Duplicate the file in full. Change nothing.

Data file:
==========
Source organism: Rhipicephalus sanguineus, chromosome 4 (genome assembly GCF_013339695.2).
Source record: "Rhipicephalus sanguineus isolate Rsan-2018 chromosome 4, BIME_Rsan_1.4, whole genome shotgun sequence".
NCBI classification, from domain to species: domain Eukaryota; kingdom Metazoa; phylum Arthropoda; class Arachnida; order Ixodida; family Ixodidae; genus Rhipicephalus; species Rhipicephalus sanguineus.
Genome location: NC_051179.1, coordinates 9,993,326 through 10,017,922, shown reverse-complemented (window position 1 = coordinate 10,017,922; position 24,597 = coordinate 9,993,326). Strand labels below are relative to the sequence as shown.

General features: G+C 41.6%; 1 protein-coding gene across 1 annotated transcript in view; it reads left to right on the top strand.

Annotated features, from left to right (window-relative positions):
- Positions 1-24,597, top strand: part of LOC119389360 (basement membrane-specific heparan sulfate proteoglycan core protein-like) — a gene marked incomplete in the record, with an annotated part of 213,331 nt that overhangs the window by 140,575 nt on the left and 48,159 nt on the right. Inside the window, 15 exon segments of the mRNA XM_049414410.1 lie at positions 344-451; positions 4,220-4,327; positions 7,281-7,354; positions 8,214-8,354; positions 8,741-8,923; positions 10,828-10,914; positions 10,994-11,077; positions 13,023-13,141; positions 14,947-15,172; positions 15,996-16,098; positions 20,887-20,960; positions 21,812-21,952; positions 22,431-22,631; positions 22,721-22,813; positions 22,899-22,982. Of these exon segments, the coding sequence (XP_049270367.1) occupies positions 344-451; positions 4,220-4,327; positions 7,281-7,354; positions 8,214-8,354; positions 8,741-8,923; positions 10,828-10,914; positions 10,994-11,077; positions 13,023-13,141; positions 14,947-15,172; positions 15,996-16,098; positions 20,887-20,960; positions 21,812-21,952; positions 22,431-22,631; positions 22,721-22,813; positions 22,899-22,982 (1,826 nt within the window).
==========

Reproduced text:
Source organism: Rhipicephalus sanguineus, chromosome 4 (genome assembly GCF_013339695.2).
Source record: "Rhipicephalus sanguineus isolate Rsan-2018 chromosome 4, BIME_Rsan_1.4, whole genome shotgun sequence".
NCBI classification, from domain to species: domain Eukaryota; kingdom Metazoa; phylum Arthropoda; class Arachnida; order Ixodida; family Ixodidae; genus Rhipicephalus; species Rhipicephalus sanguineus.
Genome location: NC_051179.1, coordinates 9,993,326 through 10,017,922, shown reverse-complemented (window position 1 = coordinate 10,017,922; position 24,597 = coordinate 9,993,326). Strand labels below are relative to the sequence as shown.

General features: G+C 41.6%; 1 protein-coding gene across 1 annotated transcript in view; it reads left to right on the top strand.

Annotated features, from left to right (window-relative positions):
- Positions 1-24,597, top strand: part of LOC119389360 (basement membrane-specific heparan sulfate proteoglycan core protein-like) — a gene marked incomplete in the record, with an annotated part of 213,331 nt that overhangs the window by 140,575 nt on the left and 48,159 nt on the right. Inside the window, 15 exon segments of the mRNA XM_049414410.1 lie at positions 344-451; positions 4,220-4,327; positions 7,281-7,354; positions 8,214-8,354; positions 8,741-8,923; positions 10,828-10,914; positions 10,994-11,077; positions 13,023-13,141; positions 14,947-15,172; positions 15,996-16,098; positions 20,887-20,960; positions 21,812-21,952; positions 22,431-22,631; positions 22,721-22,813; positions 22,899-22,982. Of these exon segments, the coding sequence (XP_049270367.1) occupies positions 344-451; positions 4,220-4,327; positions 7,281-7,354; positions 8,214-8,354; positions 8,741-8,923; positions 10,828-10,914; positions 10,994-11,077; positions 13,023-13,141; positions 14,947-15,172; positions 15,996-16,098; positions 20,887-20,960; positions 21,812-21,952; positions 22,431-22,631; positions 22,721-22,813; positions 22,899-22,982 (1,826 nt within the window).